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Construction is nearing completion on a natural gas pipeline linking Iran and Pakistan, a project that portends a huge geopolitical shift. As regional powers strengthen ties in this key energy market, they're looking to China, and away from the West.
This – among other developments – is what it’s all about, the conclusion of the final stretch of the $7.5 billion, 1,100-mile natural gas Iran-Pakistan (IP) pipeline, starting from Iran’s giant South Pars field in the Persian Gulf, and expected to be online by the end of 2014.
IP, as a key umbilical (steel) cord, makes a mockery of the artificial – US-encouraged – Sunni-Shia divide. Tehran needs the windfall, and the enhanced influence in South Asia. Ahmadinejad even cracked that “with natural gas, you cannot make atomic bombs.”
Islamabad decided not only to hand over operational control of the Arabian Sea port of Gwadar, in ultra-sensitive southwest Balochistan, to China; crucially, Islamabad and Beijing also signed a deal to build a $4 billion, 400,000 barrels-a-day oil refinery, the largest in Pakistan.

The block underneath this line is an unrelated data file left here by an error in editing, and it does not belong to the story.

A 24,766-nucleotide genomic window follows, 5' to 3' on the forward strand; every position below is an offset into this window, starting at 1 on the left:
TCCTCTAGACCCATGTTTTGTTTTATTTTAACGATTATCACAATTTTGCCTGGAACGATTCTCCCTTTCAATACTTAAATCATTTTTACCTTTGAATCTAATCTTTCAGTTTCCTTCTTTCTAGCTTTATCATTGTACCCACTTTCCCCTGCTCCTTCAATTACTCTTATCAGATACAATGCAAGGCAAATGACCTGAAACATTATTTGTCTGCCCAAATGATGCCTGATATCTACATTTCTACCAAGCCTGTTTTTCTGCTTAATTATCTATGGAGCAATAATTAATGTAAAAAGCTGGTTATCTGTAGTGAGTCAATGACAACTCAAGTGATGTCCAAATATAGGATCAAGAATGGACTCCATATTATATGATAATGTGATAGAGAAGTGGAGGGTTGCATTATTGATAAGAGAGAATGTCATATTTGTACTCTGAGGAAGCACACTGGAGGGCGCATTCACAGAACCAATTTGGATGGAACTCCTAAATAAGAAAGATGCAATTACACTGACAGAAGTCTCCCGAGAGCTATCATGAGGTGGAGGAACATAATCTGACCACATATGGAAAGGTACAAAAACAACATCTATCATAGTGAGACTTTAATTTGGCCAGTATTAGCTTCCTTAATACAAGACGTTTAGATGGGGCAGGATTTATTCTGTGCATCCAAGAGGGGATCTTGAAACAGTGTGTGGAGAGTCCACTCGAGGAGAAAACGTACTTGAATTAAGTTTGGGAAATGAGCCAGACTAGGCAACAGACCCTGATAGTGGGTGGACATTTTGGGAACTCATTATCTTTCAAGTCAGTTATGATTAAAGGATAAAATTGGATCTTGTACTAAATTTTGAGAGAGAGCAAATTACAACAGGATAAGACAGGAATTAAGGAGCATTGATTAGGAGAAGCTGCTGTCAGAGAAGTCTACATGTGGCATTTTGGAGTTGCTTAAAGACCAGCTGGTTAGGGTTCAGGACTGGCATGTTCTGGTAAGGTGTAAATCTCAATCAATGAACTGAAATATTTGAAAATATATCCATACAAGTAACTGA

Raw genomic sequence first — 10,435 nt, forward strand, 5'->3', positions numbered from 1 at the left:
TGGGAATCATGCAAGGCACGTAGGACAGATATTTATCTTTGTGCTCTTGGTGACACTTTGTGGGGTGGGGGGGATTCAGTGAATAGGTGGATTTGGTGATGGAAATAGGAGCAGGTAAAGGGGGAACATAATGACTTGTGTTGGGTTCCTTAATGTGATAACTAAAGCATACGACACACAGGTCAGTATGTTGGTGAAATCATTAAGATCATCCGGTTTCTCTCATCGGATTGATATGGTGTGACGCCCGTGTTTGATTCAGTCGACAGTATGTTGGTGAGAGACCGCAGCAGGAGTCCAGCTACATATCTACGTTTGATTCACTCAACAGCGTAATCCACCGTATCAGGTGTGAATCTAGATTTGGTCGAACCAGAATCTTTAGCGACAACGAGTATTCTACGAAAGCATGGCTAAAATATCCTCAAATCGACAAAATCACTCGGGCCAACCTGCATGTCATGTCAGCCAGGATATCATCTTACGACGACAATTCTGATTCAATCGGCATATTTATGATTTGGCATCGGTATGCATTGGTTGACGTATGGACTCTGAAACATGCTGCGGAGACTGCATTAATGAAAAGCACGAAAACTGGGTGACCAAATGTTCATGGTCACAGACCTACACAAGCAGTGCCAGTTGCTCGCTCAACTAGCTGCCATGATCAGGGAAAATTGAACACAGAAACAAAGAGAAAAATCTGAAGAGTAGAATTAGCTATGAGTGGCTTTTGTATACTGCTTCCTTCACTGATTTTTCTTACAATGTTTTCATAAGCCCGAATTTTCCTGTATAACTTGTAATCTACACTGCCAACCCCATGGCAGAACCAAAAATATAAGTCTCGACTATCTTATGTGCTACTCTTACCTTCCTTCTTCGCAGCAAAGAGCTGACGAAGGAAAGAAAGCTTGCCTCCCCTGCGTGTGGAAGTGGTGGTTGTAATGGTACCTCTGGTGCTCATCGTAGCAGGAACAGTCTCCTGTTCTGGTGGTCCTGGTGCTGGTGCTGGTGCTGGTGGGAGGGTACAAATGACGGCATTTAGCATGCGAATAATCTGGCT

Gwadar, a deepwater port, was built by China, but until recently, the port's administration was Singaporean.
The long-term Chinese master plan is a beauty. The next step after the oil refinery would be to lay out an oil pipeline from Gwadar to Xinjiang, parallel to the Karakoram highway, thus configuring Gwadar as a key Pipelineistan node distributing Persian Gulf oil and gas to Western China – and finally escaping Beijing’s Hormuz dilemma.
Gwadar, strategically located at the confluence of Southwest and South Asia, with Central Asia not that far, is bound to finally emerge as an oil and gas hub and petrochemical center – with Pakistan as a crucial energy corridor linking Iran with China. All that, of course, assuming that the CIA does not set Balochistan on fire.
The Syrian Pipelineistan angleThis graphic Iranian success in South Asia contrasts with its predicament in Southwest Asia.
The South Pars gas fields – the largest in the world – are shared by Iran and Qatar. Tehran and Doha have developed an extremely tricky relationship, mixing cooperation and hardcore competition.
The key (unstated) reason for Qatar to be so obsessed by regime change in Syria is to kill the $10 billion Iran-Iraq-Syria pipeline, which was agreed upon in July 2011. The same applies to Turkey, because this pipeline would bypass Ankara, which always bills itself as the key energy crossroads between East and West.